B.Smith has Alzheimers; her husband is criticized for bringing a girlfriend into the house as a caregiver

aftershocks

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https://www.youtube.com/watch?v=j7YeA5Jq_Hk The View's take

https://www.youtube.com/watch?v=cIGL2hCxA7U Today show's take with Al Roker

Here's B.Smith with her husband Dan Gasby on the Today show in 2016 discussing the book they wrote together, Before I Forget: Love, Hope, Help & Acceptance in Our Fight Against Alzheimer's. This was obviously before B. fully succumbed to the devastations of Alzheimer's: https://www.youtube.com/watch?v=wSIXkRHSZ4Q

I remember B. Smith when she was a model, and I knew about her later career writing cookbooks and building her restaurant empire. I don't recall hearing about her contracting Alzheimer's. It's all so sad. I really don't know what to think about her husband, Dan Gasby's choices. He can say that he discussed this eventuality and these choices with his wife before she fully succumbed to the disease, but she's not able to confirm or deny at this juncture. This is incredibly sad. It's hard to make a fully informed judgement call, but I will say that it is food for thought to consider one's wedding vows and what those vows actually mean and stand for. I haven't read the book they wrote together, since I just heard about it.

Is it really out of love and caring for B. that her husband Dan hasn't simply divorced her due to her debilitating illness? And then simply paid for loving caregivers and checked in on her often, while going about living his own life with his new girlfriend? I can understand some people being suspicious of his motives.

Of course, B.Smith is not the same person Dan married, but there is a question about preserving her dignity out of respect for her humanity and the person she was. This is difficult to accept, unless B.Smith expressly approved beforehand of Dan eventually bringing a new lover into the house to join him as a caretaker. The part B. may actually have discussed and agreed with is likely more about educating the public about Alzheimer's. And as some of the criticizers asked, why not help B. by applying a small amount of makeup, unless it might be a difficult thing to do for someone in that condition because they maybe can't sit still long enough for it to be applied. I don't know. This whole situation certainly raises questions to contemplate about a whole host of pertinent issues.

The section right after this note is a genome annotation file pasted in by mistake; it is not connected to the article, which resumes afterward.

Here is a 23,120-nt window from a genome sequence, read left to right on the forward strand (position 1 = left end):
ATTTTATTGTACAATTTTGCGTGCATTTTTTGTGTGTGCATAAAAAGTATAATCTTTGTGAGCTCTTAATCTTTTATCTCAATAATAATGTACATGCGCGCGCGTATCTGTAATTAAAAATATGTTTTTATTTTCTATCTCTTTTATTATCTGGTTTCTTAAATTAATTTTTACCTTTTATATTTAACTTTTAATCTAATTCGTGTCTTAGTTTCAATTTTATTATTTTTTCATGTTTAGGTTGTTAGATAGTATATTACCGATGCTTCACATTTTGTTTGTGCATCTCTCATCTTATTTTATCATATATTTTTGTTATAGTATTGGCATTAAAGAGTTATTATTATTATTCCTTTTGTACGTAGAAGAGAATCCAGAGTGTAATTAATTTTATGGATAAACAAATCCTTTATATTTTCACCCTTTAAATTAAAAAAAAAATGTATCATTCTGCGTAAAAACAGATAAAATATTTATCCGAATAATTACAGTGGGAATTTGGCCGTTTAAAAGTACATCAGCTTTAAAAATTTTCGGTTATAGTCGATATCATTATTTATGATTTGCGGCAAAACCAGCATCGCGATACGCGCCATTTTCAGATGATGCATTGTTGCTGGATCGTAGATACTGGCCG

skatesindreams

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When B. Smith was first diagnosed; some years ago, she gave a number of interviews about her decline, which was gradual, at that time.
 

aftershocks

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TheGirlCanSkate

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I don't judge him at all. She is not the person he married at all, but he keeps her in her home and cares for her. Why should he put his life on hold for the next 20 years? His wife may live 20 years as well. Anyone who judges him should be ashamed. It is a horrific disease with horrific stress on the family.
 

modern_muslimah

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I read the recent story in the NY Times about them. It's so sad. I understand why he has a girlfriend and I don't judge him either. She isn't the same woman he married. He clearly still loves her but she's not the same.
 

Japanfan

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I don't judge him at all. She is not the person he married at all, but he keeps her in her home and cares for her. Why should he put his life on hold for the next 20 years? His wife may live 20 years as well. Anyone who judges him should be ashamed. It is a horrific disease with horrific stress on the family.
As per the thread title, the question is whether it is appropriate for him to bring his girlfriend into the house as a caregiver.

Were I the one needing the caregiver, I wouldn't want that. And, would be concerned that the girlfriend might come to highly resent me.
 

emason